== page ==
Review Summary: The Bad Plus, 1980 World Champions.
The Bad Plus is a jazz trio hailing from Minnesota, consisting of pianist Ethan Iverson, bassist Reid Anderson, and drummer Dave King. Prog is the group’s fifth and most recent studio album. The group’s sound is so immense and draws from so many sources that it’s difficult to describe. They take the complex theory and spontaneity of jazz and match it with the sheer power of rock and the accessibility of pop then throw in a dash of avant-garde for good measure. They also are known for their great covers of popular songs, and Prog is no exception.
The great thing about the Bad Plus is that their songwriting and musicianship skills are both on equal planes of excellence. The band is extremely skilled at their respective instruments. Drummer Dave King can play complex rhythms, yet he knows when to lay back. Bassist Reid Anderson, can lay down a bass line that propels a tune forward and throw in some tasty licks. Pianist Ethan Iverson has excellent improvisational ideas and can comp for himself to boot.
All three members also compose for the group, lending three unique yet coherent styles on the same album. Iverson’s compositions are probably the least accessible and most complex. In Mint, Iverson begins with a deceptively dirty blues lick, yet soon introduces the winding and complex main theme. (It should be noted that this is his only composition on the album and you dig it, look into previous albums for more of his stuff).
The bassist, Reid Anderson, on the other hand crafts very melodic and earthy tunes. Giant fades in with a bass line you’ll have stuck in your head for weeks. The tune features variations on this great line along with simple yet effective drum work and amazing piano melodies. Overall it’s an excellent song you can chill out too, creating a nice intermission in the middle of the album. This isn’t to say Anderson is one-dimensional; in Physical Cities, the band grooves and builds up to an extremely long and syncopated unison 8th and 16th note section, which recurs throughout the piece. This rhythmic pattern is not only played in unison, but King solos over it, as does Iverson twice, using dissonant tone clusters and comping the complex rhythm at the same time. The World is the Same is a bit of a departure for Anderson, as it’s an extremely down-tempo ballad that progresses slowly. The tune seems easy to overlook at first, but the immense peaks and valleys in the dynamics will undoubtedly draw you in and the free improv ideas between the ensemble will keep you interested.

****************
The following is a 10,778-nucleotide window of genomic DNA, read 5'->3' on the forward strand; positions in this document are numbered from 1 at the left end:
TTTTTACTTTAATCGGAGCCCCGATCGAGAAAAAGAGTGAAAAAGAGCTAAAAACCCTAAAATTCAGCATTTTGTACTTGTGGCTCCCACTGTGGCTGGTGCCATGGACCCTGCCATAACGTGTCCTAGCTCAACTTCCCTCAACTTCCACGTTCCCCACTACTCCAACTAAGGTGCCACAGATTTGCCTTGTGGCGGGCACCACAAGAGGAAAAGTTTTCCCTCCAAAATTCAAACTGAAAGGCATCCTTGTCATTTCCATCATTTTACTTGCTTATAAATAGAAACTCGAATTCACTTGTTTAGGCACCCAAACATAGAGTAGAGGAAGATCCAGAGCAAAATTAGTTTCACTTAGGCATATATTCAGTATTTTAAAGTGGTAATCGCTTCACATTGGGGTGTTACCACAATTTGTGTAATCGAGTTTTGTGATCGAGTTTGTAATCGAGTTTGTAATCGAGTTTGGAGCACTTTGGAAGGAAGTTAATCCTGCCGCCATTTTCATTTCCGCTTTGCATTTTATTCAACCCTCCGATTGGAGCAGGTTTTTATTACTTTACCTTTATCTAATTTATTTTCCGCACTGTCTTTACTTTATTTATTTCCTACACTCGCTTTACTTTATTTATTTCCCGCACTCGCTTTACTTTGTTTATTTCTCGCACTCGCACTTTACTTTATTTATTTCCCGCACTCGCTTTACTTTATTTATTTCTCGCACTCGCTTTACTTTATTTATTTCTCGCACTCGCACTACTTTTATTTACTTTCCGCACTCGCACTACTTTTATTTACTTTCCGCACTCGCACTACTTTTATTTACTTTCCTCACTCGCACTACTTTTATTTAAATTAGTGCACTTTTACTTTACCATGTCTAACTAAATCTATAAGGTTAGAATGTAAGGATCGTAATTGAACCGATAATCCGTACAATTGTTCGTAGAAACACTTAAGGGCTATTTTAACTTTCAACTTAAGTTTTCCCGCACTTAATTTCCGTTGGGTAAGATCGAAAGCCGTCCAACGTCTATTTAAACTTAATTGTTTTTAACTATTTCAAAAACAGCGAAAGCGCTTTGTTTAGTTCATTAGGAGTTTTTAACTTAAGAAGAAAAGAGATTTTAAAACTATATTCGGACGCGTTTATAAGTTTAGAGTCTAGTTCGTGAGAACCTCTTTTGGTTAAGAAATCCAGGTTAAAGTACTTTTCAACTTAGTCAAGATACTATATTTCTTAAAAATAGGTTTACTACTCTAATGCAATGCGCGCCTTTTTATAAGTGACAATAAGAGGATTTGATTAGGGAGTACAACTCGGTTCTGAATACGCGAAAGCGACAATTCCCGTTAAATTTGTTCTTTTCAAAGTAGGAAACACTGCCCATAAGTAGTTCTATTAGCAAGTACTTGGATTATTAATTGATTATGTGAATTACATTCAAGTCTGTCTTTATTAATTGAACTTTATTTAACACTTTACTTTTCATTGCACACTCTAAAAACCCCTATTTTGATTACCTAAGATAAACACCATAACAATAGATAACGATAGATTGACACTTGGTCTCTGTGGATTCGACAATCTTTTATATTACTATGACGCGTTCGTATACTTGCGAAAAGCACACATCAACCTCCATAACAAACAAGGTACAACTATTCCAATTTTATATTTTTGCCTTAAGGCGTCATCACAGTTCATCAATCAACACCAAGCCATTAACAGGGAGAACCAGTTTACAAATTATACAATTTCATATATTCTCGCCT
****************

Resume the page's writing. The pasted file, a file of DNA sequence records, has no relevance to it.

Last but certainly not least of the group is drummer Dave King. King’s pieces simply groove and amaze you. Thriftstore Jewelry’s head is strangely catchy, featuring a bouncy melody and alternating tempo feels. King then later takes an extended solo which will impress even the most cynical of drum set gurus. Even though the tune is straight, he swings part of his solo and it just feels so right. 1980 World Champion ends the album on an extremely upbeat note. The Bad Plus goes all out with this one, with an insanely catchy main theme, tambourines, hand claps, and some of the tastiest piano licks you’ll hear. It has an epic melodic section and an extremely fun almost ragtime like section that will get anyone with a pulse going.
As if this wasn’t enough, the group does some great covers on Prog as well. The album opens with Everybody Wants to Rule the World (originally by Tears for Fears), a tune which the group slowed down and completely romanticized. Life on Mars features the original string parts from the Bowie version and is by all means epic. They even put a great spin on the Bacharach tune This Guy’s in Love with You by crafting an excellent arrangement with contrasting dynamics. The Bad Plus also cover the infamous Rush tune Tom Sawyer. The arrangement stays fairly true to the original, although when Anderson gets the melody on bass its tasty as can be. Iverson goes absolutely nuts where the guitar solo would be, effectively taking the piss out of the tune a bit.
There are really only a few drawbacks to Prog, if you can call them that. Iverson himself only has one tune on the album, so fans of his style may be upset by his underrepresentation. Also, listeners who aren’t very turned on to jazz or avant-garde may be offput by the core Bad Plus sound. At the same time, however, this is a great album for casual fans of the former genres because it also features very accessible elements. The Bad Plus have crafted a unique and powerful genre-melding sound that is definitely worth checking out.
- Incredible musicianship and technical skill from every member
- Interesting spins on famous tunes
- Three different composers with contrasting styles
- Great combination of jazz, rock, and pop
- May be too jazzy or avant-garde for some
- Iverson only has one tune on the album